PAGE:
U.S. Honey Crops and Markets
U.S Honey Crops and Markets - January 2015
Colonies continued to stream into California from all over the country for the big almond pollination season starting at the end of this month. Most reporters quoted $170 to $180 for colonies with eight frames of brood, with bonuses for stronger hives. Heavy rains in December helped soil moisture in this drought-stricken state, which in turn should also help spring honey flows. The large reduction in fuel prices has been a real godsend to migratory beekeepers.
Early winter storms caught beekeepers on the Eastern Seaboard by surprise. Where stores are adequate, no harm was done, but in many cases beekeepers were still feeding colonies that were light on winter stores. This could lead to higher winter losses. The Upper Midwest also received an early taste of winter, but elsewhere in the country snow has not been as heavy as last season. In some cases rainfall came instead where temperatures were milder than normal.
Beekeepers were beginning to gear up for the season in the South. Demand for package bees, nucs and queens is expected to be very heavy again this spring. Colonies are generally in good condition and beekeepers are hoping that extreme cold weather will stay away. This is especially important as the first maples and wildflowers begin blooming and colonies begin to brood up.
As we have indicated in the past, honey inventories remain low. This has continued to keep both the wholesale and retail markets for honey strong.
NORTHEAST—Beekeepers continue to report harsh winter weather. Cold weather has often been accompanied by snow or rain. Many reporters have not been able to check their colonies, but some hope to start winter feeding with sugar fondants or winter sugar patties. This will be switched to syrup and pollen subs later in the winter or early spring. Orders are starting to be made for package bees, nucs or queens, although many beekeepers do not know how many colonies they will lose until spring. A number of states are planning beekeeping short courses for this late winter or early spring.
Holiday sales of remaining stocks of honey were excellent, but little honey remains unsold at this point.
MIDEAST—Similar reports of extreme cold weather accompanied by snow or rain also have been coming from our reporters in this area. Unfortunately, a number of colonies also went into winter low on stores, so will need additional feed before spring. Beekeepers are hoping for an early spring, so their losses will not be extremely high. Some reporters were already suggesting that package bees and queens would be in short supply this spring. Most stocks of locally produced honey have been sold out for quite some time.
SOUTHEAST—November weather was colder than normal, but December temps were about normal for the month. Some rain has helped moisture conditions. Beekeepers have continued to feed colonies during warmer periods. Stormy weather in late December produced some heavy rains, winds and even a tornado or two. Mississippi was especially hard hit. Believe it or not, spring bee work is beginning in some locations as package bee and queen producers gear up for production and commercial beekeepers start preparing for making splits or moving colonies out of state for pollination rentals.
Honey demand and prices have continued to be quite good in this area, but little honey remains for sale at this late date. Brazilian pepper in Florida was the last significant honey flow reported and most of that honey sold quickly, even though it is generally regarded as a less desirable honey than those honeys produced earlier in the year.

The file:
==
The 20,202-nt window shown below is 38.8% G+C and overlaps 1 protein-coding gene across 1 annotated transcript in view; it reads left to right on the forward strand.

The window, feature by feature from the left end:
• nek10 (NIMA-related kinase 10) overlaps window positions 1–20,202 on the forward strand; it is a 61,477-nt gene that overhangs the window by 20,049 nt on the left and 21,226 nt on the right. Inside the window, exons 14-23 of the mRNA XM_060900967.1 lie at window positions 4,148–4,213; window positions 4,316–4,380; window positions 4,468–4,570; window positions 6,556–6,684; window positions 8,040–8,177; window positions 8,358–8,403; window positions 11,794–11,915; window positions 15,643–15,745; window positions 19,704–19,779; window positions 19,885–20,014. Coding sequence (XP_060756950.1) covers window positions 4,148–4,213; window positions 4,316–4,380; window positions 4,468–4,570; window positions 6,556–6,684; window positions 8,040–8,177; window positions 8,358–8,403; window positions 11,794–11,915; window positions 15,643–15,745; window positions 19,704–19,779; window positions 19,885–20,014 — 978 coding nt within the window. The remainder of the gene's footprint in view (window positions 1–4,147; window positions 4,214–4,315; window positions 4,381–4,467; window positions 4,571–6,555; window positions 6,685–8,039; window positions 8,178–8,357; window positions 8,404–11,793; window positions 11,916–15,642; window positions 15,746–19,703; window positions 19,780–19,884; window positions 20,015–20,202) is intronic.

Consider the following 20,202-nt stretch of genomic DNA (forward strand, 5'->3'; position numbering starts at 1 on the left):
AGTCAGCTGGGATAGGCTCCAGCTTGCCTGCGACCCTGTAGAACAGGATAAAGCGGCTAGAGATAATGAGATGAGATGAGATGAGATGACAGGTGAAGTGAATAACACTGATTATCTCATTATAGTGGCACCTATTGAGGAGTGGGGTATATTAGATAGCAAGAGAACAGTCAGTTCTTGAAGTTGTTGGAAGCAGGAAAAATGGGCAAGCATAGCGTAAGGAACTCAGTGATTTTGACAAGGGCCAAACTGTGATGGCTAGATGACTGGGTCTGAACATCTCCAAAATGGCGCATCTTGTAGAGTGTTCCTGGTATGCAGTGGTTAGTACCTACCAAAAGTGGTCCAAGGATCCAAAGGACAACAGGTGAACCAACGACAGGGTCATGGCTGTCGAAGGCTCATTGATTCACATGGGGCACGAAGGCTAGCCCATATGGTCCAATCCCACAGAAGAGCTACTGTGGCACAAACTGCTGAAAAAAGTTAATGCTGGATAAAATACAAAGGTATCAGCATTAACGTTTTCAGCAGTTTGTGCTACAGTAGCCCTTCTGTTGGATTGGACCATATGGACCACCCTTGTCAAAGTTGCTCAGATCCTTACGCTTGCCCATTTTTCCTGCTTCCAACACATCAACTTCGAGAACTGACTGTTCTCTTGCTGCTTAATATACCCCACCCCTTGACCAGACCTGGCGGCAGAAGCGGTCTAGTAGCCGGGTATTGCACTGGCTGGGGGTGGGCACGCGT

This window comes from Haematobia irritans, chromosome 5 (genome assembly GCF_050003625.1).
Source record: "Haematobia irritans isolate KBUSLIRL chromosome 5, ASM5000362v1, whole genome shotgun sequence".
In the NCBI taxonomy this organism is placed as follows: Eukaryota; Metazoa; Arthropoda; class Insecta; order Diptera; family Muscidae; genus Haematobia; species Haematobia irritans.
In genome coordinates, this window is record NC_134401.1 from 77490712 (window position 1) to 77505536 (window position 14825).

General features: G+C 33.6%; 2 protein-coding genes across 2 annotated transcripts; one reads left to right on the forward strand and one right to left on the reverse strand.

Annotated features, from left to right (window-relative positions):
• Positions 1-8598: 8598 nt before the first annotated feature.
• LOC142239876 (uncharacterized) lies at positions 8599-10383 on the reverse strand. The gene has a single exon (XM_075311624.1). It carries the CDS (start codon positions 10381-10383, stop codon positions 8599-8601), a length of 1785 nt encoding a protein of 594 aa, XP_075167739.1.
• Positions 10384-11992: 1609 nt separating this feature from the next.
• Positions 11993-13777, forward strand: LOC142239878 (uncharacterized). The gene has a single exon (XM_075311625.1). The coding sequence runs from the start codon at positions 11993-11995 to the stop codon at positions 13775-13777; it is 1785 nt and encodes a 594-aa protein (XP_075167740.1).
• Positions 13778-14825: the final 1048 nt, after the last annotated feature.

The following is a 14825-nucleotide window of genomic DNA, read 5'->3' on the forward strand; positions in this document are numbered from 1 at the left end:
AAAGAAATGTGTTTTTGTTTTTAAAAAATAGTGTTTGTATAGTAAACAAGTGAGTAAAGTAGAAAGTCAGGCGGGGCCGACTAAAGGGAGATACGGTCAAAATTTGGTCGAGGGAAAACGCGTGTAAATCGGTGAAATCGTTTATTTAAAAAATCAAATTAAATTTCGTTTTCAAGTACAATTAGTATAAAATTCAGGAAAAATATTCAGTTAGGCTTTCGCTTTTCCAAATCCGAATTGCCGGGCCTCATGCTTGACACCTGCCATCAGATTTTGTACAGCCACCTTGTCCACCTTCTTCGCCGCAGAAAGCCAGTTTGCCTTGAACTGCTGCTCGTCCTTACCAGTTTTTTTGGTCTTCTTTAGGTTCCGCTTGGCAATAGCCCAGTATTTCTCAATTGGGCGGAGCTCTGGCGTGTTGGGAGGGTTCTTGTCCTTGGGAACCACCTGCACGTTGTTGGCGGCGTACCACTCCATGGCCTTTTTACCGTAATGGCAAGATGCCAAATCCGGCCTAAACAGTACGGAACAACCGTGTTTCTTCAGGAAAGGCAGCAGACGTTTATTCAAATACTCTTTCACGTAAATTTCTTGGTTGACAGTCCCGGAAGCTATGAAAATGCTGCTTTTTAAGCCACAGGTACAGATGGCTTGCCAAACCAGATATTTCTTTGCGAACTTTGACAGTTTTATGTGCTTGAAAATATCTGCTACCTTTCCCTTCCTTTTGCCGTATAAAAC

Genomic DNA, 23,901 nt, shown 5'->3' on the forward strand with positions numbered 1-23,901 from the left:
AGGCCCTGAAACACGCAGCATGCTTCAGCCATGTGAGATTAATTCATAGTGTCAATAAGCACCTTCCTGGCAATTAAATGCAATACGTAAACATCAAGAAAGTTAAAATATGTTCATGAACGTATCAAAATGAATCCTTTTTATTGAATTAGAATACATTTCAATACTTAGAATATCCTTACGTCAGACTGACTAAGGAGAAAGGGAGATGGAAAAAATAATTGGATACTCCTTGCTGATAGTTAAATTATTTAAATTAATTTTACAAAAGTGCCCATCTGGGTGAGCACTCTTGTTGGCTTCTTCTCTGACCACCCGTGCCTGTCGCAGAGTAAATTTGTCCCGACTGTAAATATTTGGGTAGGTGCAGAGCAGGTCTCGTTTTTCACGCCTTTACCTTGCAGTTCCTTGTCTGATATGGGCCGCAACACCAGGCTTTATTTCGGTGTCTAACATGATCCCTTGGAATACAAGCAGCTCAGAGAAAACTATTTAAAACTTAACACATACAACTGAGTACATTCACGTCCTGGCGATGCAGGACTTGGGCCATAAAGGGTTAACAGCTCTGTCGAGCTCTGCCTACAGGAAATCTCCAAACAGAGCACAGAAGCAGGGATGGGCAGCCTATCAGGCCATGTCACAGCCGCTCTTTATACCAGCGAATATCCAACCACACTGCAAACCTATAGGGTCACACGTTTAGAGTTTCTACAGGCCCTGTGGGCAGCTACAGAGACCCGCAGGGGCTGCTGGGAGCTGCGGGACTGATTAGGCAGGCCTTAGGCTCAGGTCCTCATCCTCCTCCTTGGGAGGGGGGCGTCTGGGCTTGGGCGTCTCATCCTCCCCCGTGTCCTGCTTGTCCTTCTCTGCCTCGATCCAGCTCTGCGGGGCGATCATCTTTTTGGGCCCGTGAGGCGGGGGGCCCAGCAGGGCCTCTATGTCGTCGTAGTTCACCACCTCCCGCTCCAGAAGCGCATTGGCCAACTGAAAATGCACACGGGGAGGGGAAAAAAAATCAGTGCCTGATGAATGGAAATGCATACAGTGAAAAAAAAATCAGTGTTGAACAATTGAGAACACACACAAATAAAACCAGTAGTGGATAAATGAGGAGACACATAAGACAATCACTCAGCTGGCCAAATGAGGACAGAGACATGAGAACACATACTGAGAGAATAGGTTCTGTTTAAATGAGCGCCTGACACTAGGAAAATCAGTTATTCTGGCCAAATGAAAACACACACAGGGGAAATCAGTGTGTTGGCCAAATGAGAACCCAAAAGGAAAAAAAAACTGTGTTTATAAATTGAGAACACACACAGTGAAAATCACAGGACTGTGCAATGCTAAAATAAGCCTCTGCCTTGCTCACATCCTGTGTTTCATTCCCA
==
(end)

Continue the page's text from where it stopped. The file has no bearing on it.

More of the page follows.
SOUTHWEST—Colonies are wintering well, although at times cold or stormy weather has been reported. The rain and snow are welcome to replenish ground moisture in preparation for spring wildflower growth. Beekeepers are continuing to feed colonies both sugar and pollen subs in preparation for making early spring splits or transporting colonies to almond pollination in California. Demand for bees for almond pollination remains excellent, and reduced fuel prices have cut transportation costs significantly. Honey demand also remains very strong in this area, but most stocks of unsold honey are long gone. Beekeepers reported very good holiday sales via shops and the Internet.
EAST CENTRAL—After a cold, sometimes snowy or rainy November, December weather was milder. Migratory beekeepers had long since moved their bees to the South or California, but other beekeepers were still trying to feed colonies on warmer days with sugar patties or candy boards. Although it was too early for winter colony loss reports, many beekeepers had already sent in their orders for early package bees, nucs and queens. By late January or early February, beekeepers should have a better idea on how their apiaries are overwintering. Honey supplies remain low with prices at both the wholesale and retail levels reaching record levels in some locations. Some packers have been scrambling to find sufficient supplies of honey to last until the new crops start coming in 2015.
WEST CENTRAL—The Dakotas did better than most of the other states as far as honey production was concerned. Honey production in Minnesota was generally down, as was production in Iowa, Missouri, Kansas and Nebraska. Honey reports from Minnesota seem to have been the worst, but beekeepers elsewhere had very poor crops in some cases due to the cool, wet spring and summer. Meanwhile, wholesale and retail demand for honey continues to skyrocket due to shortages around the globe. Those beekeepers lucky enough to produce a crop have enjoyed record prices at both the wholesale and retail levels.
November was colder than normal, which at times caught beekeepers by surprise who were still preparing colonies for winter or had still not moved their bees to the South or California. Snowfall has been heavy at times ...